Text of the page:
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The Art of Modesty Blaise
Despite the fact that the comic strip Modesty Blaise
made its debut during the '60s spy craze, it never caught on in the U. S., and I suspect there are two reasons for that. The first is that the 1966 movie gave a dreadful first impression of the character, and the second is that the strip was essentially hamstrung by its format. Modesty Blaise
ran in a rigid, horizontal, three-panel layout, very occasionally broken up into a two-panel strip. (I'm not sure if Modesty Blaise
ever ran on Sundays: if so, it didn't change format when it did). This three-panel format appears to have been de rigueur
for many British strips of this era (like the James Bond
daily that preceded Modesty Blaise
by five years), judging by Gravett's Great British Comics
(and at least two of O'Donnell's previous strips, Tug Transom
and Romeo Brown
, were also done this way), but, while this format showcases witty dialogue quite well, it throws off the pacing for action. (It seems as though it's particularly difficult to depict Modesty's patented drop-kick: as far as I can tell, the sense of momentum required was never successfully accomplished in three panels. Most of the time she just looks like she's suddenly floating parallel to the ground.)
's first artist, Jim Holdaway, drew the strip with brushes, pens and Zipatone in a style that was heavy, blocky and sharply detailed, much more so than his art for his previous strip with O'Donnell, Romeo Brown
; as a result, Modesty Blaise
is more stiff than their earlier effort. (It doesn't help that Holdaway had a predilection for three-quarter profiles.) In Romeo Brown
, Holdaway's backgrounds and interiors were more meticulous than his comic-strip-artist contemporaries; this became more rampant in Modesty Blaise
. (Holdaway also drew natural scenery and animals beautifully — there are some marvelous birds in "The Long Lever" as a throwaway detail.) For a strip with characters who globetrot as much as Modesty and Willie do, this establishes settings wonderfully; however, the strip's space is so limited that it can become claustrophobic. Sometimes all of the bold artwork, designed to stand out on newsprint, squishes together into a murky mess. Even when it works, between the writing and the art, the comic strip Modesty Blaise
is not a quick read; it's dense and rich, packed both narratively and visually with information, even when the action and dialogue are fast-paced.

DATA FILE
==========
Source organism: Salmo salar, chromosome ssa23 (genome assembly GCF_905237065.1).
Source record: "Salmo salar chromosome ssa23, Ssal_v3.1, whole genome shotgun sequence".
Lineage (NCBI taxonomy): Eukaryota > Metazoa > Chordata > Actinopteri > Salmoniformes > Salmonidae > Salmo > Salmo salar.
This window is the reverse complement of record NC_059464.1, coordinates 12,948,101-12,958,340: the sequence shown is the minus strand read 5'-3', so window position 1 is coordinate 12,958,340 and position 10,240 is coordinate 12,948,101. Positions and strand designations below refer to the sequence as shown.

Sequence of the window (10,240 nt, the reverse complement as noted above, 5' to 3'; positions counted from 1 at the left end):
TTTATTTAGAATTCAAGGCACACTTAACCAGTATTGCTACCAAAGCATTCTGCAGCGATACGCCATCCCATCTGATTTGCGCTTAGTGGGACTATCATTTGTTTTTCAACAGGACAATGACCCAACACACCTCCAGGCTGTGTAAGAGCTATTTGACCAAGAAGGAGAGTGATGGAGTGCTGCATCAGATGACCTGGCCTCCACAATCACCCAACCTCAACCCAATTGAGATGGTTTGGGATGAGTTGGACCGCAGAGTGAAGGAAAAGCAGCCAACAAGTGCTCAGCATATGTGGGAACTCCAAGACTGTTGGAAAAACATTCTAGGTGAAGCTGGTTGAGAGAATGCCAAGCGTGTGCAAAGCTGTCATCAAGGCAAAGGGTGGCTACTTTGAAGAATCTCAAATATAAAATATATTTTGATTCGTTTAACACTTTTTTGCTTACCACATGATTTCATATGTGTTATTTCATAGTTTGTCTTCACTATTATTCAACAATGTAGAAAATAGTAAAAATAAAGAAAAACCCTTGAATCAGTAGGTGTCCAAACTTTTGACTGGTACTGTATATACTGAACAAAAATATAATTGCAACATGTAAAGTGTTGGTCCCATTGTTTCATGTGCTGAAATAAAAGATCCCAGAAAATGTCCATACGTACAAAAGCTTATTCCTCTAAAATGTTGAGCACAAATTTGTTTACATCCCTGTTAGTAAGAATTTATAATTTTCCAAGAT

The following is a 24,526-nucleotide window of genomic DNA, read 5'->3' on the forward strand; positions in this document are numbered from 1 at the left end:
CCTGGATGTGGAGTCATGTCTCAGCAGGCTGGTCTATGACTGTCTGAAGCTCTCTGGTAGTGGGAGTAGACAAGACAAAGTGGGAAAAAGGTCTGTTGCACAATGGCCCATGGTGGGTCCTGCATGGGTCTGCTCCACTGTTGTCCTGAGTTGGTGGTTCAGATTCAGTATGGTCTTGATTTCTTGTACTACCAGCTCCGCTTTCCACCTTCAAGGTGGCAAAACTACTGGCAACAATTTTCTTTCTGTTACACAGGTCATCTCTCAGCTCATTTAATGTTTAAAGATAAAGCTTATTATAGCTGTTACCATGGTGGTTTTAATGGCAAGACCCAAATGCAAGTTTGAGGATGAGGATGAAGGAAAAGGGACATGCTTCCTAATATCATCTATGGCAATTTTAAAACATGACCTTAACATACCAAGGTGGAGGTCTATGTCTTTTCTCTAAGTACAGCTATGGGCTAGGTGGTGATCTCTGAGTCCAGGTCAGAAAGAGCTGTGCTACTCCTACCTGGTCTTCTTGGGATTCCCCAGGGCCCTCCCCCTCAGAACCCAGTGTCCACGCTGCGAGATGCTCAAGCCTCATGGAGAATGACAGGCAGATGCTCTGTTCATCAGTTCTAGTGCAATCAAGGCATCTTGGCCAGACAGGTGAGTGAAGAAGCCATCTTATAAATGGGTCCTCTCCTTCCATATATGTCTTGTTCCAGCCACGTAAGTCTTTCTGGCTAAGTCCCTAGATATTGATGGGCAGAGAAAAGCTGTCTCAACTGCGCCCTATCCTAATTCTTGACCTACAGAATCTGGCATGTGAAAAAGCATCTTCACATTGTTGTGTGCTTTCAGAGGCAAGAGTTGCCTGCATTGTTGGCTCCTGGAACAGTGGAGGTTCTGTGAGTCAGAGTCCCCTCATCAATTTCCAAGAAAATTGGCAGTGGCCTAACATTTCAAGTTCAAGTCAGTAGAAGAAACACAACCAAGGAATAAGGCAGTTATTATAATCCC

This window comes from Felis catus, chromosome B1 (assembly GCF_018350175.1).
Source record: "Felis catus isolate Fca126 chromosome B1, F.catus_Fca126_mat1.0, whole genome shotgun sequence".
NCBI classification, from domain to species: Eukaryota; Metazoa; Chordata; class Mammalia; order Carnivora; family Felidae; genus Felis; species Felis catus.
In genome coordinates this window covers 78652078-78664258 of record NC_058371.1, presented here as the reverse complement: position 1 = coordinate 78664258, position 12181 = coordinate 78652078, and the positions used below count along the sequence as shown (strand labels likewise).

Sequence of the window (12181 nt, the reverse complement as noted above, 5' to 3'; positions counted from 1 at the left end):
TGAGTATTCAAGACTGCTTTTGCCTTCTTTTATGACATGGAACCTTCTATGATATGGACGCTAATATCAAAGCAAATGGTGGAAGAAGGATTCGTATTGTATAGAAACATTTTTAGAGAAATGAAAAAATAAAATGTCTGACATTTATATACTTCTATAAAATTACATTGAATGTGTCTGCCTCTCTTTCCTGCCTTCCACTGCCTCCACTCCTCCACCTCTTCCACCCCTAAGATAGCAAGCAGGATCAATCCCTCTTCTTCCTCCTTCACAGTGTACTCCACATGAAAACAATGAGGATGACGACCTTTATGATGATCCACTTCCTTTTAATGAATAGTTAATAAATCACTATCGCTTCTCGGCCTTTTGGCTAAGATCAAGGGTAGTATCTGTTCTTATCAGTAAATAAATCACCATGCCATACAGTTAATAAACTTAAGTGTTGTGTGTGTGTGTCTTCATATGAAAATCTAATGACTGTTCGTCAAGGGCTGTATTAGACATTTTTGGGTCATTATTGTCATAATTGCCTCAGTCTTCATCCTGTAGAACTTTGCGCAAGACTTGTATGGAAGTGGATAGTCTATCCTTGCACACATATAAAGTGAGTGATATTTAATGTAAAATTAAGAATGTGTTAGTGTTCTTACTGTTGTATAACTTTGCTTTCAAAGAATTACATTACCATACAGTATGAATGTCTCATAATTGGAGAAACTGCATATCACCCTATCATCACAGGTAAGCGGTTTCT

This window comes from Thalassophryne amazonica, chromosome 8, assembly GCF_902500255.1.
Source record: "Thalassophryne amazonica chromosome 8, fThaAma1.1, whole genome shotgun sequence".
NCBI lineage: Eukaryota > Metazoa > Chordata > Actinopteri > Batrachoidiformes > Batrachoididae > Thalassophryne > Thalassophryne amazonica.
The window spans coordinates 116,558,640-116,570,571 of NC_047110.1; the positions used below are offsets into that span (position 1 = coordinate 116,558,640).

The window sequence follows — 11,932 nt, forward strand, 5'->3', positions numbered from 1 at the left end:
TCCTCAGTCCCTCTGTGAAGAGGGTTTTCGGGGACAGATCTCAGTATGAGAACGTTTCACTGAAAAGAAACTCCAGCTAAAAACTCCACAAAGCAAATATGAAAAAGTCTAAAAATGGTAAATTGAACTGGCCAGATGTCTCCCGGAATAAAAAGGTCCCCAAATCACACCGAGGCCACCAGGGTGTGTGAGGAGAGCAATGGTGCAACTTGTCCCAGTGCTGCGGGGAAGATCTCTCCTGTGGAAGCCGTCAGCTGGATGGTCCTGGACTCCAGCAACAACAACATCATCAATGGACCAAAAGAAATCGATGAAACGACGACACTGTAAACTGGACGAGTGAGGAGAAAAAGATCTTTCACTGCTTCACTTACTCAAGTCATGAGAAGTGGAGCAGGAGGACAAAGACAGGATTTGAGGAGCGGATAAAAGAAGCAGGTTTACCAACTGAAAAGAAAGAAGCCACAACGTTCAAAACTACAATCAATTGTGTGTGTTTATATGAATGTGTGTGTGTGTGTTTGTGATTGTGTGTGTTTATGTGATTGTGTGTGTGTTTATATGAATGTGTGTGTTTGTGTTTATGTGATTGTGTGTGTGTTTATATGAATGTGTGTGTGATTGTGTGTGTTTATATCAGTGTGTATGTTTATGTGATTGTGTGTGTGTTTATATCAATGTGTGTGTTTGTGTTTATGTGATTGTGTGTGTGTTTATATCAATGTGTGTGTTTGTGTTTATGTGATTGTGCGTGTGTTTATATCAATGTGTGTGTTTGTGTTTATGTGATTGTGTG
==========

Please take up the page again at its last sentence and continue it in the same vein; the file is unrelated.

Holdaway was still feeling his way in the first Modesty Blaise
arc, "La Machine," but by the third arc, "The Gabriel Set-up," he, O'Donnell, and the strip began to gel. Holdaway's art had lightened up a little; his villains became more exaggerated and suitably grotesque. 2008 readers benefit from being able to view the strips as sequences in the First American Edition Series and the Titan collections (as well as the magazine Comics Revue
); Holdaway's portrayal of action is considerably improved this way. By '65/'66, O'Donnell and Holdaway were firing away on all cylinders: "Top Traitor," in which Tarrant is kidnapped and Modesty and Willie must save him, is a zenith. O'Donnell has raised the stakes by imperiling one of the strip's core cast (and a sympathetic character), and Holdaway does not disappoint: it's genuinely exciting to see Modesty, in six panels, defeat a spear-wielding opponent on a horse with merely her well-timed moves.
The strip went through some changes in the '70s. To begin with, Holdaway passed away in 1970; Enrique (also Enric) Badia Romero became the strip's artist until '78. He returned eight years later to draw the strip until its conclusion in 2001— John Burns, Pat Wright and Neville Colvin handled the art chores in the interim. Also, censors began to crack down. The Titan edition of Modesty Blaise: The Gallows Bird
shows some strips from the titular story in which one of Willie's paramours is eliminated from his bed entirely.
Romero drew ladies slightly prettier than Holdaway did, and was also more skilled at drawing clothing and fashion (in "Take Me to Your Leader," Modesty and Willie have some pretty sweet matching spy outfits). However, he wasn't as deft with the action as Holdaway was: for example, in "Cry Wolf," Modesty and Willie must ski jump across a ravine